Brief details about the scripts found in the src directory can be found here. In general, all of the parameters that you can configure for these scripts can be passed on the command line, and you can learn about them by calling python <> --help.

Note: For all three of the similarity scripts, if you are using both individual papers and sessions, you should pass all of the individual paper abstract files followed by all of the session abstract files. This will produce the right kind of combined document similarity matrix that is needed for the optimization script later on. — Compute similarity with topic models

The first of three different algorithms for computing document similarity, this code creates topic models from the documents in the corpus, and then measures the distance between the representations of each talk or session in terms of those topics.

The major tunable parameters in this script are --num-topics and --passes. The former sets the number of topics, and should be evaluated by examining the metrics calculated for the models that result (there are scripts for looking at these in the two example folders). The latter sets the number of passes through the corpus for model training. In general, higher is better at the expense of more time spent training the models.

By default, the distance between document vectors is computed with cosine similarity; you can switch to Hellinger distance by passing --hellinger. — Compute similarity with Word Mover Distance

This script uses the GloVe model for word embeddings to describe the positions of documents in semantic space, then computes the distance between them using Word Mover Distance (roughly, the amount of effort that would be required to transform the probability distribution of document A into that of document B).

There's no tuning for this algorithm. It is extremely resource intensive, and often CPU-limited; it will run in parallel to the extent possible on your hardware. — Compute similarity with soft cosine distance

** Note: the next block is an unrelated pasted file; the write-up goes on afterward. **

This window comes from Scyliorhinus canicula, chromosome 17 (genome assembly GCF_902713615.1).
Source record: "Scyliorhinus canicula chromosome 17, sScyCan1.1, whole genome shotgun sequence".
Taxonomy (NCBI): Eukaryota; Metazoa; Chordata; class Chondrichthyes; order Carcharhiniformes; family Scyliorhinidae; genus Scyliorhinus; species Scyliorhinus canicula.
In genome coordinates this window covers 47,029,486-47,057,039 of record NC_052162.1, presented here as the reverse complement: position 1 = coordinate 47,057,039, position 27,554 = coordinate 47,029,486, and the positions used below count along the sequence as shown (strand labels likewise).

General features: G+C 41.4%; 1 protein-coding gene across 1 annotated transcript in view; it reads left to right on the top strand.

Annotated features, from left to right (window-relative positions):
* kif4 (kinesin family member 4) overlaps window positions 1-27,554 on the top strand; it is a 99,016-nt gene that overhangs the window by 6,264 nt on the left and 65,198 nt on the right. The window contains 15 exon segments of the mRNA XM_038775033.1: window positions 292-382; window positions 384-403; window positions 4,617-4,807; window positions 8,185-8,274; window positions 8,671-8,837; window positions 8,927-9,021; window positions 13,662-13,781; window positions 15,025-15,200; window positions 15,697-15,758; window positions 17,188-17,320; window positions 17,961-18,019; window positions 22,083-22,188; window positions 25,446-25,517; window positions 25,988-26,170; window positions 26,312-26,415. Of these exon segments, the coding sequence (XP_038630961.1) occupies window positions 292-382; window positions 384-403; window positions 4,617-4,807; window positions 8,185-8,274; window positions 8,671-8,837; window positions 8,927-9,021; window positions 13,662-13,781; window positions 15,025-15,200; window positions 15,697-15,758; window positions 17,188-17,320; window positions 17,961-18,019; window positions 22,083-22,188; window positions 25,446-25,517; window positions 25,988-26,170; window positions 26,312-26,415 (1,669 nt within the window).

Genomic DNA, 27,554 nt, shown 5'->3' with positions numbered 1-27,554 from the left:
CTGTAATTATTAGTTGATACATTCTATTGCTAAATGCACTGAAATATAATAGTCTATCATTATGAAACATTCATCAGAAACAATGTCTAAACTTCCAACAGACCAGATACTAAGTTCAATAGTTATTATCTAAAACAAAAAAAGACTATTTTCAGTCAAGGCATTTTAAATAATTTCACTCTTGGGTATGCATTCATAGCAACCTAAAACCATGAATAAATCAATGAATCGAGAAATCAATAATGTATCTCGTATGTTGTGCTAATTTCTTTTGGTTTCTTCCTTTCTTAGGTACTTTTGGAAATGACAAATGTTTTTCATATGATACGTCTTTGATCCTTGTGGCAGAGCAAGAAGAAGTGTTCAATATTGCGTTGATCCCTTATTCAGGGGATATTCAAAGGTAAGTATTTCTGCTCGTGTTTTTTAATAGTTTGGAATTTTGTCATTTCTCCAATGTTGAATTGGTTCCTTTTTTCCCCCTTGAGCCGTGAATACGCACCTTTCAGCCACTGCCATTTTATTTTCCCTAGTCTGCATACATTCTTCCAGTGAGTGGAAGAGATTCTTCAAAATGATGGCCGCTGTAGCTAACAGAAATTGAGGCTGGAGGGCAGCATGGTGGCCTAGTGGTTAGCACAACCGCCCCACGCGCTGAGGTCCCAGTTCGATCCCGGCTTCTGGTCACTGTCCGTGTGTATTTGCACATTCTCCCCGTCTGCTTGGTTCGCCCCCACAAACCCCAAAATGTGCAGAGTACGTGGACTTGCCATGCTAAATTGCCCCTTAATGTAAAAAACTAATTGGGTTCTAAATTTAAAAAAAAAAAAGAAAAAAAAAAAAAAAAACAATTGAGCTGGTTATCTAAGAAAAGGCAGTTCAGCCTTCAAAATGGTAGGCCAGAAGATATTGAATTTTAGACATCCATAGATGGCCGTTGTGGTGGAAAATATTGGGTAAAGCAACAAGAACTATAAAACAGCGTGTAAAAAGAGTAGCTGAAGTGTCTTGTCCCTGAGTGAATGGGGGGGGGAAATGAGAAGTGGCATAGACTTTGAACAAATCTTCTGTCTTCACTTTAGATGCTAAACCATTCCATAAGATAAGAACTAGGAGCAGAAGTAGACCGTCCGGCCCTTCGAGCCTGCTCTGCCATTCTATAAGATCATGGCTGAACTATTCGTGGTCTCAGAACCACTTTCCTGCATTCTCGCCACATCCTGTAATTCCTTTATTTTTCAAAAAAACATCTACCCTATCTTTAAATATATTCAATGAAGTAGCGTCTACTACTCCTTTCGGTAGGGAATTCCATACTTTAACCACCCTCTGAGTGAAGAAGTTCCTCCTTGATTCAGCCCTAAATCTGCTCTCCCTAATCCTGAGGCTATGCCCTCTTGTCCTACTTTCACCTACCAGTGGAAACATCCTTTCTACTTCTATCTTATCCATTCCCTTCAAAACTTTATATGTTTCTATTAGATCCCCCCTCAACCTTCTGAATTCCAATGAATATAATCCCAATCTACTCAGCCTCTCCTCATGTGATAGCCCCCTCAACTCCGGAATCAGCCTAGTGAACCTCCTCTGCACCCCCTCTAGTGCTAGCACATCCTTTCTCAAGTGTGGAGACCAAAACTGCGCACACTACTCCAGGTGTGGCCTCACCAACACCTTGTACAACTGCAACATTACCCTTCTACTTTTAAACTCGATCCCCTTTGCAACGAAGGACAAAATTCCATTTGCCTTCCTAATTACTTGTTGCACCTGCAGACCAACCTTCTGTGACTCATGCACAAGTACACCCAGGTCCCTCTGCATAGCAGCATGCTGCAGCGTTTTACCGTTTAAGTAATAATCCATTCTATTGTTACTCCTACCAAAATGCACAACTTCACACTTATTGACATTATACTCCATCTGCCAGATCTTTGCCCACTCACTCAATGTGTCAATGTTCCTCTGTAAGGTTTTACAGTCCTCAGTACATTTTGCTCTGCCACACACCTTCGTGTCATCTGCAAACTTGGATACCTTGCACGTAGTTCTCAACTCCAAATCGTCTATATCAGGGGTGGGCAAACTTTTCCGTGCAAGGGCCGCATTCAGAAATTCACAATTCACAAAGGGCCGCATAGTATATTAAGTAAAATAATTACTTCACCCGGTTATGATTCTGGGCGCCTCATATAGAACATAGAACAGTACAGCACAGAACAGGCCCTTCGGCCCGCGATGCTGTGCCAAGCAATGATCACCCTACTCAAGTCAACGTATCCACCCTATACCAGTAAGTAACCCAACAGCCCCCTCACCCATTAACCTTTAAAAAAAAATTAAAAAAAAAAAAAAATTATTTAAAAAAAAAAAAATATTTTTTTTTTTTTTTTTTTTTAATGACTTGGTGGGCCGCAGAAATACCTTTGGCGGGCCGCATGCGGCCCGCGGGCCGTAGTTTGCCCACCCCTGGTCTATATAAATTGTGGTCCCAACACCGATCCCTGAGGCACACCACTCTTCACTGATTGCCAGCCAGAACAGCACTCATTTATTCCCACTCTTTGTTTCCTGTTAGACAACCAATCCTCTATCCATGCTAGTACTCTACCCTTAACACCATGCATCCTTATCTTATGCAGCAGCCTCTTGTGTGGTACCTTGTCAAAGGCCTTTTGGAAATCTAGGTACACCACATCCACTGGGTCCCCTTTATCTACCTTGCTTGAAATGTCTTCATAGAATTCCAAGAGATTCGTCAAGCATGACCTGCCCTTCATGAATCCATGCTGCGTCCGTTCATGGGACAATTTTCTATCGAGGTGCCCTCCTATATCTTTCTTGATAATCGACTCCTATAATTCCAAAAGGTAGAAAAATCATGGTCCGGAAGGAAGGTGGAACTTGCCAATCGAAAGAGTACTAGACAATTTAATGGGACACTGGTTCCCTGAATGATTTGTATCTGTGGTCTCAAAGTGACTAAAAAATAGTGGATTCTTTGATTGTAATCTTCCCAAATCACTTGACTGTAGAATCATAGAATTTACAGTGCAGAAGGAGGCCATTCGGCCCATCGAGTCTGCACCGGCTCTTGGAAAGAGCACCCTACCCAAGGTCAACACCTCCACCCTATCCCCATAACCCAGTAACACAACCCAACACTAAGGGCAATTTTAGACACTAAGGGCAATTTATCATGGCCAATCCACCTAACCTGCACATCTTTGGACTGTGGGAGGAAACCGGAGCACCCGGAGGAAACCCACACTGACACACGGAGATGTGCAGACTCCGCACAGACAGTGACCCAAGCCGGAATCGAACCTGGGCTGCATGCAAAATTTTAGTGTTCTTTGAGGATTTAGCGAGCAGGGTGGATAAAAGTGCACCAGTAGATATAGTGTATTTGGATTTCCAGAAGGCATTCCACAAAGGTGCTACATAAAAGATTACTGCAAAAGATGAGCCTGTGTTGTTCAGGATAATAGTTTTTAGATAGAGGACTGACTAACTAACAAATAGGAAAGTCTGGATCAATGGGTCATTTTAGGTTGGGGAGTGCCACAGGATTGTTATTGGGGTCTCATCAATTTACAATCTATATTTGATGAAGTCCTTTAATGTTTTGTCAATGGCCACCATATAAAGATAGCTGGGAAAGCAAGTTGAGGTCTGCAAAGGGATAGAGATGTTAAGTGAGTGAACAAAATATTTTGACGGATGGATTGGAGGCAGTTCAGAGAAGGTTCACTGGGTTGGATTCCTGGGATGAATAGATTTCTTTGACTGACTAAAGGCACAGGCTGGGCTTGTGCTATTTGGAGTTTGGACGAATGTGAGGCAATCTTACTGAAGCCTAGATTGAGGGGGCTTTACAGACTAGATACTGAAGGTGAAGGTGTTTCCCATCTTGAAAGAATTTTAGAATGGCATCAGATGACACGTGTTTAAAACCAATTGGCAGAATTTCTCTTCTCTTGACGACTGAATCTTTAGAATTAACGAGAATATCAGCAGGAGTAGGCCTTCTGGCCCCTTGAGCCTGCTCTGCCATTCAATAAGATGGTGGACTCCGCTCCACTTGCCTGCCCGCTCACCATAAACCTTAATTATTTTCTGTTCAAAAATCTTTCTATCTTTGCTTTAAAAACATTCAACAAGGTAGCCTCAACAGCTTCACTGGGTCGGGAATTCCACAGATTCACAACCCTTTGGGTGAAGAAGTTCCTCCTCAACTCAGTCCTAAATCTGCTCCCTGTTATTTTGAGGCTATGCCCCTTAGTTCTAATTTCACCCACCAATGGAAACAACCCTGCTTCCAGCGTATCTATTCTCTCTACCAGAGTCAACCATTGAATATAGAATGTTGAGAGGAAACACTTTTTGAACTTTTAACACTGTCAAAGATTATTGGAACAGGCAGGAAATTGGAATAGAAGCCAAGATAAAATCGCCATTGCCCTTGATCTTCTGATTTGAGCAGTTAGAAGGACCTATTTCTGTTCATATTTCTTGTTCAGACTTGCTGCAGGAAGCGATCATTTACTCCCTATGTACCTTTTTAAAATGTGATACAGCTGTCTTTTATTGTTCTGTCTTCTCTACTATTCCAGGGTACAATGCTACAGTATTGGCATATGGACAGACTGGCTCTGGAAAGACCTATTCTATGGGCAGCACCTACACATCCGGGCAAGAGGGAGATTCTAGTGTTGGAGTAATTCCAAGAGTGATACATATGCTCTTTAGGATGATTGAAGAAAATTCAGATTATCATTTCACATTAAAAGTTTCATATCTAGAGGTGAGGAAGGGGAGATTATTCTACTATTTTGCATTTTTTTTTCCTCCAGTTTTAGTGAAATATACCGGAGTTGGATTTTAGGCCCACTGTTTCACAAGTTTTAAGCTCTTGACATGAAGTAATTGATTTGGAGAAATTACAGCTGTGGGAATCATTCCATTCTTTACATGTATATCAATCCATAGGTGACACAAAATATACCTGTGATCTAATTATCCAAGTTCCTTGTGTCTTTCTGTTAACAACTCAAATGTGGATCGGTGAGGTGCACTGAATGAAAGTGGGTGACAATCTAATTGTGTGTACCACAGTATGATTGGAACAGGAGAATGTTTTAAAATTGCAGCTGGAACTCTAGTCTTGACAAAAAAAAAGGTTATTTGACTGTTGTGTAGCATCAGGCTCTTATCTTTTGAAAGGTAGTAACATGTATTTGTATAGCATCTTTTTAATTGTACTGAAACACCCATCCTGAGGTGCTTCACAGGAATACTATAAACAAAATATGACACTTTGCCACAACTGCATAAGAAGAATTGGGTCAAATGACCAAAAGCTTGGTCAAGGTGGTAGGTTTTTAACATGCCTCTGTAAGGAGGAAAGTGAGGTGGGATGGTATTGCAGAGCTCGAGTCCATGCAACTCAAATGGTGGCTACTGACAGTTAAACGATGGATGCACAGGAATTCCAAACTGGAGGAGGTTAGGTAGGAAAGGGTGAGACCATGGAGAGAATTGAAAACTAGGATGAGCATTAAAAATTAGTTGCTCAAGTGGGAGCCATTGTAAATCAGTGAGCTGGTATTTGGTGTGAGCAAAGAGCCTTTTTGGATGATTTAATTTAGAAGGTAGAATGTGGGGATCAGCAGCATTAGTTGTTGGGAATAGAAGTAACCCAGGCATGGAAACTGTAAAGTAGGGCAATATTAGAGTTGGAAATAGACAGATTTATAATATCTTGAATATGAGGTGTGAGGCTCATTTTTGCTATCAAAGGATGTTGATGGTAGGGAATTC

This script also uses the GloVe model for word embeddings, but calculates distance between document vectors using soft cosine. It is much faster than WMD, though in my testing it produces lower quality results. — Generate random schedule

This script creates a random schedule (possibly taking into account consistency with preferences about blocks). Pass it the structure of blocks, time-slots, and sessions for your conference. — Optimize schedule

This script performs random swaps to attempt to produce an optimal schedule, using simulated annealing. There are a number of tunable parameters for this algorithm, though in the vast majority of cases the defaults will be acceptable.

Raising the value of --alpha from 0.99 to, e.g., 0.999 will allow for more exploration of the space away from local optima, but will increase time and may decrease final output quality. Note that --iterations is an upper bound; the algorithm will stop when it fails to produce an increase in solution quality for 1000 consecutive iterations.

The entire algorithm will be run --runs times (default 200), and the final script will print the best solution found among those runs. — Print readable schedule

This script prints a basic, readable version of the optimized schedule to stdout.

License and History

This code copyright 2021 Charles H. Pence and released under the GNU GPL v3. See LICENSE.txt.

This code is based upon the Automated Conference Scheduler code by Prashanti Manda, copyright 2014 and released under the GNU GPL. For information about that original project, see